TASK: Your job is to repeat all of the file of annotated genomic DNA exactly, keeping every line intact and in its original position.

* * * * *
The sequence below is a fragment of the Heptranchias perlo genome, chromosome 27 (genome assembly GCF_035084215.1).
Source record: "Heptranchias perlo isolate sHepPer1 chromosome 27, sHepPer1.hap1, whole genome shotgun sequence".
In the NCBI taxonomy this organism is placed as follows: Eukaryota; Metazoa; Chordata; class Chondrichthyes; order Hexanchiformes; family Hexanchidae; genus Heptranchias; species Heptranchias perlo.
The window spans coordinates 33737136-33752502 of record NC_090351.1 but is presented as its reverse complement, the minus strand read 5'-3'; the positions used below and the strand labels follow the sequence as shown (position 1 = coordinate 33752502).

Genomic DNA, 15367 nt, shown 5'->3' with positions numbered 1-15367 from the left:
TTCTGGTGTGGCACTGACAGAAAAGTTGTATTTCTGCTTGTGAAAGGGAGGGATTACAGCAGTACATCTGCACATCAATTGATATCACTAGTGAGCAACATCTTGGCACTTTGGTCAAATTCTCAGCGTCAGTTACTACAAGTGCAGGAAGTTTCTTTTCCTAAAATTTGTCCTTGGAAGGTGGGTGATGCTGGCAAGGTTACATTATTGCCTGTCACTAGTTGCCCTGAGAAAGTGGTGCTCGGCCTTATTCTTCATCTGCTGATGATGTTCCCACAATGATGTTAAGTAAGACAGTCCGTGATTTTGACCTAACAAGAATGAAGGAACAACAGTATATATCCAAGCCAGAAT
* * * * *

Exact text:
The sequence below is a fragment of the Heptranchias perlo genome, chromosome 27 (genome assembly GCF_035084215.1).
Source record: "Heptranchias perlo isolate sHepPer1 chromosome 27, sHepPer1.hap1, whole genome shotgun sequence".
In the NCBI taxonomy this organism is placed as follows: Eukaryota; Metazoa; Chordata; class Chondrichthyes; order Hexanchiformes; family Hexanchidae; genus Heptranchias; species Heptranchias perlo.
The window spans coordinates 33737136-33752502 of record NC_090351.1 but is presented as its reverse complement, the minus strand read 5'-3'; the positions used below and the strand labels follow the sequence as shown (position 1 = coordinate 33752502).

Genomic DNA, 15367 nt, shown 5'->3' with positions numbered 1-15367 from the left:
TTCTGGTGTGGCACTGACAGAAAAGTTGTATTTCTGCTTGTGAAAGGGAGGGATTACAGCAGTACATCTGCACATCAATTGATATCACTAGTGAGCAACATCTTGGCACTTTGGTCAAATTCTCAGCGTCAGTTACTACAAGTGCAGGAAGTTTCTTTTCCTAAAATTTGTCCTTGGAAGGTGGGTGATGCTGGCAAGGTTACATTATTGCCTGTCACTAGTTGCCCTGAGAAAGTGGTGCTCGGCCTTATTCTTCATCTGCTGATGATGTTCCCACAATGATGTTAAGTAAGACAGTCCGTGATTTTGACCTAACAAGAATGAAGGAACAACAGTATATATCCAAGCCAGAAT